The pitfall of implicit returns

Implicit returns are a feature in some languages. They have recently bitten me, so here’s my opinion.

Statements, expressions, and returns

Before diving into implicit returns, we must explain two programming concepts influencing them. A lot of literature is available on the subject, so I’ll paraphrase one of the existing definitions:

An expression usually refers to a piece of code that can be evaluated to a value. In most programming languages, there are typically three different types of expressions: arithmetic, character, and logical.

A statement refers to a piece of code that executes a specific instruction or tells the computer to complete a task.

Here’s a Kotlin snippet:

val y = 10                (1)
val x = 2                 (1)

x + y                     (2)

println(x)                (1)
1 Statement, executes the assignment "task"
2 Expression, evaluates to a value, e.g., 12

Functions may or may not return a value. When they do, they use the return keyword in most programming languages. It’s a statement that needs an expression.

In Kotlin, it translates to the following:

fun hello(who: String): String {
    return "Hello $who"

In this regard, Kotlin is similar to other programming languages with C-like syntax.

Implicit returns

A couple of programming languages add the idea of implicit returns: Kotlin, Rust, Scala, and Ruby are the ones I know about; each has different quirks.

I’m most familiar with Kotlin: you can omit the return keyword when you switch the syntax from a block body to an expression body. With the latter, you can rewrite the above code as the following:

fun hello(who: String): String = "Hello $who"

Rust also allows implicit returns with a slightly different syntax.

fn hello(who: &str) -> String {
    return "Hello ".to_owned() + who;          (1)

fn hello_implicit(who: &str) -> String {
    "Hello ".to_owned() + who                  (2)
1 Explicit return
2 Transform the statement in expression by removing the trailing semicolon - implicit return

Let’s continue with Kotlin. The expression doesn’t need to be a one-liner. You can use more complex expressions:

fun hello(who: String?): String =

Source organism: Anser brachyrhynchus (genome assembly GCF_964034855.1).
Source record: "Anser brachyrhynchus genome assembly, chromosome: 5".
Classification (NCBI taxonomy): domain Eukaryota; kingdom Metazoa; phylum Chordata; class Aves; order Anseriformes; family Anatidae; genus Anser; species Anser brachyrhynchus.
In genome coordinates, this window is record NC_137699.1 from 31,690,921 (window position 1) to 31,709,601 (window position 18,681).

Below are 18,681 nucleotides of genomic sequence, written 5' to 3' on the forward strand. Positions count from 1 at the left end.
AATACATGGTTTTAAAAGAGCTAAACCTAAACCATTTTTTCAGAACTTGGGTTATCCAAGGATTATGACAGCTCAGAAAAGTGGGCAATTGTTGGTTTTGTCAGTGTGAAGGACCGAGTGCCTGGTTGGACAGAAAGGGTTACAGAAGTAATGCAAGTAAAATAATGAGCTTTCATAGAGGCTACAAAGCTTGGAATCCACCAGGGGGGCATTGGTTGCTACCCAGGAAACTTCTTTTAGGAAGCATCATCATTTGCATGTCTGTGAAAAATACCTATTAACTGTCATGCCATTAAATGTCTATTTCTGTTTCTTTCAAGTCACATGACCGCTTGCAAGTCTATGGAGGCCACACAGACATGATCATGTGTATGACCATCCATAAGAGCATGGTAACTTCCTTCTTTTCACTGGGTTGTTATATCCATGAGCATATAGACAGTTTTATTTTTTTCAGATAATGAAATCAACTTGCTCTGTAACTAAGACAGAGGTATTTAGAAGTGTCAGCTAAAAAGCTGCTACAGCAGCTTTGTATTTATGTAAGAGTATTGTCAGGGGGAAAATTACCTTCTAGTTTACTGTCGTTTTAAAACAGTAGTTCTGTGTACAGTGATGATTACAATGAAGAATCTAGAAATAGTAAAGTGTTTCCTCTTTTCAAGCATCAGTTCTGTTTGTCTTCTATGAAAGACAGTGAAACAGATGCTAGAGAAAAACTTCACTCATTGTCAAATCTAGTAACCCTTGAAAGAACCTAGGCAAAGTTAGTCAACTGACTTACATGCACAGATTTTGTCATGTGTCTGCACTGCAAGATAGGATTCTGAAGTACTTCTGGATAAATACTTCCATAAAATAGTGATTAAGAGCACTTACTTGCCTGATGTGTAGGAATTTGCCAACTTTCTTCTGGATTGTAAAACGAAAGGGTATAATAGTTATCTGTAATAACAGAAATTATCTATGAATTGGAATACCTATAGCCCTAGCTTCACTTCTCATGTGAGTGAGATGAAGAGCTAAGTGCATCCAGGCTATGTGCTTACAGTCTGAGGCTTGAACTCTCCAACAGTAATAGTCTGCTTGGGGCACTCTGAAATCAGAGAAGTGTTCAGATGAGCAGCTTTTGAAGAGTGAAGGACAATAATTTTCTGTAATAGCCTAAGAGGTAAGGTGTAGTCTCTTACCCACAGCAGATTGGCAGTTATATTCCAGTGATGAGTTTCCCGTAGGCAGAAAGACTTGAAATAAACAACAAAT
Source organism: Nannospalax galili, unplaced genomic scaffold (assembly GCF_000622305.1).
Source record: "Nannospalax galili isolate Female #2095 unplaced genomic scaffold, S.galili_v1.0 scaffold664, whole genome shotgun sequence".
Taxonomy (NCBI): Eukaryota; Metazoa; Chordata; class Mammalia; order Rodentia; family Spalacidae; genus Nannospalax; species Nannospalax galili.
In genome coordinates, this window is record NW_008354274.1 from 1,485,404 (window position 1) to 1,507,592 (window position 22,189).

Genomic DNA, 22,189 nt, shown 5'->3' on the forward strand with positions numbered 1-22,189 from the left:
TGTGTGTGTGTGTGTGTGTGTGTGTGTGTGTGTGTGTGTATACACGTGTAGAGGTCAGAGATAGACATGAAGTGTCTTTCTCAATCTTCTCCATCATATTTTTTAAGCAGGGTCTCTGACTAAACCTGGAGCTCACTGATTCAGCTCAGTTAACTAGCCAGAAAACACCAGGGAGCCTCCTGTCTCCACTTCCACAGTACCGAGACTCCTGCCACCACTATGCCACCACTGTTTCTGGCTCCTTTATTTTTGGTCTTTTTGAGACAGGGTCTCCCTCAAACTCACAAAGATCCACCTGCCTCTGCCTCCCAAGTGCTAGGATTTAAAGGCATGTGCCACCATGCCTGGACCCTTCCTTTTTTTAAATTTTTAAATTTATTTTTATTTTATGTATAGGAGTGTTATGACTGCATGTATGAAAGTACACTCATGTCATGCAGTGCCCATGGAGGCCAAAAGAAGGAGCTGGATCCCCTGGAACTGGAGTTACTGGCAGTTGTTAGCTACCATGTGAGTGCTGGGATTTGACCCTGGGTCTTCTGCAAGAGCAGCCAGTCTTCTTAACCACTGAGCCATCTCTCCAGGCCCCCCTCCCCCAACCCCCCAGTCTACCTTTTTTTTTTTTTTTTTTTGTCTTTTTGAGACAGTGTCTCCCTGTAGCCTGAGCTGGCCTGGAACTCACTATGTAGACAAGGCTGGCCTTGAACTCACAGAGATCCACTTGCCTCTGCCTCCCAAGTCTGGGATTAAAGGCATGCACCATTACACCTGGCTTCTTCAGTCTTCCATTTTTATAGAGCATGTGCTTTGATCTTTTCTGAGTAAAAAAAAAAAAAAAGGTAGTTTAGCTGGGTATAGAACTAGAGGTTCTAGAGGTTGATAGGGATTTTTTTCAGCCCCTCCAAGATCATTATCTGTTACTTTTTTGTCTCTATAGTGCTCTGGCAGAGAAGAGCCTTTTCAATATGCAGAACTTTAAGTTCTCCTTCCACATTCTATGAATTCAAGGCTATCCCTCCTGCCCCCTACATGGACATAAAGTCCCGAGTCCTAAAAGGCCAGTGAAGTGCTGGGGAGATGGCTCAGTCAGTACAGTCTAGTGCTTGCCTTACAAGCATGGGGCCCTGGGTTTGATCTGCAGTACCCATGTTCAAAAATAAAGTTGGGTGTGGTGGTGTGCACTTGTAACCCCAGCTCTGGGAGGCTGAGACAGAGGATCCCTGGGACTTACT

if (who == null) "Hello world"
	else "Hello $who"

The pitfall

I was writing code lately, and I produced something akin to this snippet:

enum class Constant {
    Foo, Bar, Baz

fun oops(constant: Constant): String = when (constant) {
    Constant.Foo -> "Foo"
    else -> {
        if (constant == Constant.Bar) "Bar"

Can you spot the bug? Let’s use the function to make it clear:

fun main() {

The results are:


The explanation is relatively straightforward. if (constant == Constant.Bar) "Bar" does nothing. The following line evaluates to "Bar"; it implicitly returns the expression. To fix the bug, we need to add an else to transform the block into an expression:

if (constant == Constant.Bar) "Bar"
else "Baz"

Note that for simpler expressions, the compiler is smart enough to abort with an error:

fun oops(constant: Constant): String =
    if (constant == Constant.Bar) "Bar"      (1)
1 'if' must have both main and 'else' branches if used as an expression


Implicit return is a powerful syntactic sugar that allows for more concise code. However, concise code doesn’t necessarily imply being better code. I firmly believe that explicit code is more maintainable in most situations.

In this case, I was tricked by my code! Beware of implicit returns.

Nicolas Fränkel

Nicolas Fränkel

Developer Advocate with 15+ years experience consulting for many different customers, in a wide range of contexts (such as telecoms, banking, insurances, large retail and public sector). Usually working on Java/Java EE and Spring technologies, but with focused interests like Rich Internet Applications, Testing, CI/CD and DevOps. Also double as a trainer and triples as a book author.

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